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December 28, 2010

Cocoa Nib Shortbread: A Classic Redefined

Oh, all the signs that winter has arrived and with it the joyous season of Christmas...freshly fallen snow, ice skaters on a frozen pond, wood smoke spiraling from chimneys, candles in windows....

Unless, that is, you're like me and you live in an apartment building at a busy intersection on a palm-tree lined street in a city. Then those classic signs of holiday cheer are nowhere to be found. You're more likely to see packs of drunk Santas on a pub crawl roaming your streets than rosy-cheeked children caroling door to door.

But that's not to say there aren't any signs of Christmas here. It's just that they're not all the stuff of a Norman Rockwell painting. They're different. And they do inspire.

For example, there's the transformation that takes place in a vacant corner lot in the Mission district of San Francisco every year, just before Thanksgiving. This little patch of land that sits diagonally across the street from me--the one my apartment overlooks--becomes a Christmas tree lot, practically overnight, and goes from quiet, dead, and empty to busy and bright. Lights are strung above the tall fence enclosing the lot--and the front gate, normally locked shut year-round, opens to rows of fragrant trees and a staff busy trimming branches and helping customers.

It was a particularly inspiring scene a few years ago when, just before Thanksgiving, someone broke into the fenced-in space and painted the iconic red, tan, and blue Shepard Fairey portrait of Barack Obama and the word "Hope" on the side of the building that abuts the lot. I loved the way Barack Obama was watching over the tree lot. It gave me a sense of hope for the season and the future; it made me feel happy and secure (especially since it reassured me daily that the end of George Bush's term was near).

The portrait is now painted over and gone. But the sight of the lot filled with trees each year continues to tell me it's time to embrace the season, prepare for winter, and look to the new year with hope.

This cocoa nib shortbread cookie reminds me of my urban Christmas experience. This is not the cookie your grandmother made: it doesn't contain nuts or preserves, it's not covered in red and green sugar sprinkles, and it's not the cookie you left on a plate for Santa when you were a child. It's a classic redefined: A buttery, crumbly shortbread cookie studded with crunchy cocoa nibs that cause you to pause and consider their unique flavor. You expect chocolate, but what you taste is something a little different: complex like a red wine, intensely dark, bittersweet, toasty, nutty, and fruity, with the texture of a coffee bean.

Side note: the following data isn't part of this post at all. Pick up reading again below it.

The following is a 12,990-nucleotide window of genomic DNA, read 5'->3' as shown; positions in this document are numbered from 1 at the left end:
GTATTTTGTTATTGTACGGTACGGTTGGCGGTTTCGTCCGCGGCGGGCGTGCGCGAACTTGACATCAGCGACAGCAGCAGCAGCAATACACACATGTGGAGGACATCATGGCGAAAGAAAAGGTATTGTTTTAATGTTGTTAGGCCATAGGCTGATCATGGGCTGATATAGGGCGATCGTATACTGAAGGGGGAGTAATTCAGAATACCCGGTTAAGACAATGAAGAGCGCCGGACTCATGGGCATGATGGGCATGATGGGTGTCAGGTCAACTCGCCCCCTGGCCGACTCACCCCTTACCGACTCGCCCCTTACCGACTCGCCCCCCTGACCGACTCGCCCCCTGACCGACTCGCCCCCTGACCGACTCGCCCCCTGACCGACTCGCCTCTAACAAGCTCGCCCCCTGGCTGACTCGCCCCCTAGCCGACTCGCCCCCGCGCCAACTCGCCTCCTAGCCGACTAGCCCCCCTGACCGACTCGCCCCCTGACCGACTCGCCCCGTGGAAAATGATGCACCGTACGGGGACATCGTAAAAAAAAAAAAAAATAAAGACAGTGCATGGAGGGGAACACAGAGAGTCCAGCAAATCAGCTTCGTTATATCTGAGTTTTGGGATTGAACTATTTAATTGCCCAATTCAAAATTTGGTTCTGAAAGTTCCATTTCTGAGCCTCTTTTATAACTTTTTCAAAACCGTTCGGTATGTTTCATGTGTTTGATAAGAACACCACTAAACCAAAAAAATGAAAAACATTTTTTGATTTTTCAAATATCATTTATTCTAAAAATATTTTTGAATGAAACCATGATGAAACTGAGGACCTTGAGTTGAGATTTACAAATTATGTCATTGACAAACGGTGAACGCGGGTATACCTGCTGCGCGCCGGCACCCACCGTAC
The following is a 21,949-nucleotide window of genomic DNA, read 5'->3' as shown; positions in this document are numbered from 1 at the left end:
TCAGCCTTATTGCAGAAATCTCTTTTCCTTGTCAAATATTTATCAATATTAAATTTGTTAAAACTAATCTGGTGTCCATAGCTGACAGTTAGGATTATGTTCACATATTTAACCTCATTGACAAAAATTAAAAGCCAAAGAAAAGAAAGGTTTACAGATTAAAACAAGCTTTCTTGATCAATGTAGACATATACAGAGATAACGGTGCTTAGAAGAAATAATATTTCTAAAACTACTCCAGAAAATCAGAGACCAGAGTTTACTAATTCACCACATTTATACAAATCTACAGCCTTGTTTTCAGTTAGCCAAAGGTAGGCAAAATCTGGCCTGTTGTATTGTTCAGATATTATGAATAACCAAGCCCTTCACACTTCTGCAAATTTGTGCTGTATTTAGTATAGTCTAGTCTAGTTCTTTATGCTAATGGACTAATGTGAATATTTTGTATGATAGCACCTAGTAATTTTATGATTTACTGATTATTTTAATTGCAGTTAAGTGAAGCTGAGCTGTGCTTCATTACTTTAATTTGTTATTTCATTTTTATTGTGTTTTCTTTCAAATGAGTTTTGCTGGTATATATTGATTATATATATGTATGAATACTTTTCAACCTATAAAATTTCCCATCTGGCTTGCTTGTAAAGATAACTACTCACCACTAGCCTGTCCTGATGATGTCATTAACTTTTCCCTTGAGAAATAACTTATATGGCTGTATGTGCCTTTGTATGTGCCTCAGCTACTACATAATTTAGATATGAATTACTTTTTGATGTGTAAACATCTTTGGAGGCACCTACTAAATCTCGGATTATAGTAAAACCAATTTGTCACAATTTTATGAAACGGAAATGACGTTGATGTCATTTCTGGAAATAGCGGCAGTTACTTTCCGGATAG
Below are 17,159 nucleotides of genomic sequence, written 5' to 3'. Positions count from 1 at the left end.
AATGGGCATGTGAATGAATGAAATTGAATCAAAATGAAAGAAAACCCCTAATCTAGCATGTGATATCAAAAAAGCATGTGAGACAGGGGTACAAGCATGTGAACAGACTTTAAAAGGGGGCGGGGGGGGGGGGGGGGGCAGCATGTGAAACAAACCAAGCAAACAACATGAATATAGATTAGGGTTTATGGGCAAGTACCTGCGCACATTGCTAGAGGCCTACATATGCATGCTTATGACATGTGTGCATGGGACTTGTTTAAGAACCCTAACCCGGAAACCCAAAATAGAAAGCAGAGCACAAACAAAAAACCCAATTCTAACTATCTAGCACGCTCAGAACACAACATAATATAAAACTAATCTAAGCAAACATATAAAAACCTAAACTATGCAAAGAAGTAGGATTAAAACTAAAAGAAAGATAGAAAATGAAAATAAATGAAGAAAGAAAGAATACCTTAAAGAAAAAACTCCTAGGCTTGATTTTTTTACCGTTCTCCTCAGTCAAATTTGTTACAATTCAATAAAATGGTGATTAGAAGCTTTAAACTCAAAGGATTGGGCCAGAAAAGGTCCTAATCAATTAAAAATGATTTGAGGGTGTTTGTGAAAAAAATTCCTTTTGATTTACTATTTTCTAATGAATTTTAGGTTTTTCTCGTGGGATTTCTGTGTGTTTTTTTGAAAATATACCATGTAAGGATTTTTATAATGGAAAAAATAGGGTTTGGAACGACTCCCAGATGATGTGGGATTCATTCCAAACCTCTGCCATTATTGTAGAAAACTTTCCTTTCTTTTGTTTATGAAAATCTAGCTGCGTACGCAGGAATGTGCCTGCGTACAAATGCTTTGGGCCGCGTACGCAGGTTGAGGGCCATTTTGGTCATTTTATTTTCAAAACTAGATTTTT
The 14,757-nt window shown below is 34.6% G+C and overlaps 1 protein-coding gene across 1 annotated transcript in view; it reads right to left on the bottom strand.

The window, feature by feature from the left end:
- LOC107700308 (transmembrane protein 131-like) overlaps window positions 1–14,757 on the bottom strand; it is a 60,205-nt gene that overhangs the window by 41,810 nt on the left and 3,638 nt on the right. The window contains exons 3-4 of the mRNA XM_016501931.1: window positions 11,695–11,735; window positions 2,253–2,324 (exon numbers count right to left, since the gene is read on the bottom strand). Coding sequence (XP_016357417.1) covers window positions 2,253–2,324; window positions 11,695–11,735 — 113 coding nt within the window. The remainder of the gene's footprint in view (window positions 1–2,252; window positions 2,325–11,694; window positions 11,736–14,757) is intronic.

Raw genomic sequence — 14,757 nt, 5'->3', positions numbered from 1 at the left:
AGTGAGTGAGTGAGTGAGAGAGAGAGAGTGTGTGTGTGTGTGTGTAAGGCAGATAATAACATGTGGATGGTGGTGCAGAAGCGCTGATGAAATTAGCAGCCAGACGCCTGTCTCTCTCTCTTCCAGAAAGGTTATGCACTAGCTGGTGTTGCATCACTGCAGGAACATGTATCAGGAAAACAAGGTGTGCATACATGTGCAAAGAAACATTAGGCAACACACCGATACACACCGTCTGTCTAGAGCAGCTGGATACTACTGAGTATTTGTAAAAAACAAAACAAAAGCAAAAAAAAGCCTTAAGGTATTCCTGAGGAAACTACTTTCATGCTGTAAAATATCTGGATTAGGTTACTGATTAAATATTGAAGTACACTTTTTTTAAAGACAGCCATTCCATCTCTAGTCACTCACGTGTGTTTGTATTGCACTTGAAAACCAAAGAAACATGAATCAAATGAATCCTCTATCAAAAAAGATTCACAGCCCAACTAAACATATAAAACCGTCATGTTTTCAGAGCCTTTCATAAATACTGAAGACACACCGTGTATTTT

Tradition with an edge. Make it a new addition to your holiday cookie plate.

Cocoa Nib Shortbread
From Martha Stewart Holiday Cookies (a special holiday issue)

It may take a little bit of hunting around to find cocoa nibs, depending on where you live and what's available to you. I first checked the main chain grocery store in my neighborhood for them and was surprised they were not on the shelves. I found them at a small gourmet grocery store a few blocks away in the chocolate section (as opposed to the baking section, where I assumed they would be). 

1 cup (2 sticks) unsalted butter, softened
3/4 cup confectioners sugar, sifted
1/2 teaspoon salt
2 cups all-purpose flour
3/4 cup cocoa nibs

Beat butter with an electric mixer on medium-high speed until fluffy. Gradually add confectioners sugar and salt and beat until pale and fluffy (scrape down sides of bowl as necessary to ensure all sugar and butter is mixed together). Add the flour all at once; mix on low speed until just combined. Add cocoa nibs; mix to combine.

Divide the dough in half and shape into two flat, round discs; wrap each in plastic. Refrigerate for at least one hour, until thoroughly chilled.

Preheat oven to 300 degrees. Working with one piece of dough at a time, roll out dough on a lightly floured surface to 1/4-inch thickness. Using a 1 1/2-inch round cutter, cut dough; place 1 inch apart on parchment-lined cookie sheets. Chill in refrigerator 30 minutes. Bake until golden, 20-25 minutes. Transfer to a wire rack to cool.

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